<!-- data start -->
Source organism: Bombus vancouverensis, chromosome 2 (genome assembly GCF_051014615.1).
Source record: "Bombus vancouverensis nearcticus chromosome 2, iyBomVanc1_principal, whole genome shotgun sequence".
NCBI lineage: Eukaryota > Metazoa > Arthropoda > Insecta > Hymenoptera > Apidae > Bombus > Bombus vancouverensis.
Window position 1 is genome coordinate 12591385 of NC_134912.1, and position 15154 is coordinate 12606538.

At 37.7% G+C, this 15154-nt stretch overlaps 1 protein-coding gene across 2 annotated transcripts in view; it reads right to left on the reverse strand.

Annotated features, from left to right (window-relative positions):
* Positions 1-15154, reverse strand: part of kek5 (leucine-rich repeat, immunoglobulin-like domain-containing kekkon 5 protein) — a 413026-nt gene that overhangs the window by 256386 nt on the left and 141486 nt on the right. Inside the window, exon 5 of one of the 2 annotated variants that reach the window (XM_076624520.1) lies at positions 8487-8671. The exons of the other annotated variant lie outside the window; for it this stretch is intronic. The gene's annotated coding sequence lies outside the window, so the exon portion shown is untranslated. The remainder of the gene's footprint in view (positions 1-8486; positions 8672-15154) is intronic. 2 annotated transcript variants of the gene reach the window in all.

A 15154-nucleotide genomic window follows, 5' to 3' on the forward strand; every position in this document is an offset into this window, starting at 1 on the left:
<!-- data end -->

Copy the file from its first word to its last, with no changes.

Source organism: Bombus vancouverensis, chromosome 2 (genome assembly GCF_051014615.1).
Source record: "Bombus vancouverensis nearcticus chromosome 2, iyBomVanc1_principal, whole genome shotgun sequence".
NCBI lineage: Eukaryota > Metazoa > Arthropoda > Insecta > Hymenoptera > Apidae > Bombus > Bombus vancouverensis.
Window position 1 is genome coordinate 12591385 of NC_134912.1, and position 15154 is coordinate 12606538.

At 37.7% G+C, this 15154-nt stretch overlaps 1 protein-coding gene across 2 annotated transcripts in view; it reads right to left on the reverse strand.

Annotated features, from left to right (window-relative positions):
* Positions 1-15154, reverse strand: part of kek5 (leucine-rich repeat, immunoglobulin-like domain-containing kekkon 5 protein) — a 413026-nt gene that overhangs the window by 256386 nt on the left and 141486 nt on the right. Inside the window, exon 5 of one of the 2 annotated variants that reach the window (XM_076624520.1) lies at positions 8487-8671. The exons of the other annotated variant lie outside the window; for it this stretch is intronic. The gene's annotated coding sequence lies outside the window, so the exon portion shown is untranslated. The remainder of the gene's footprint in view (positions 1-8486; positions 8672-15154) is intronic. 2 annotated transcript variants of the gene reach the window in all.

A 15154-nucleotide genomic window follows, 5' to 3' on the forward strand; every position in this document is an offset into this window, starting at 1 on the left: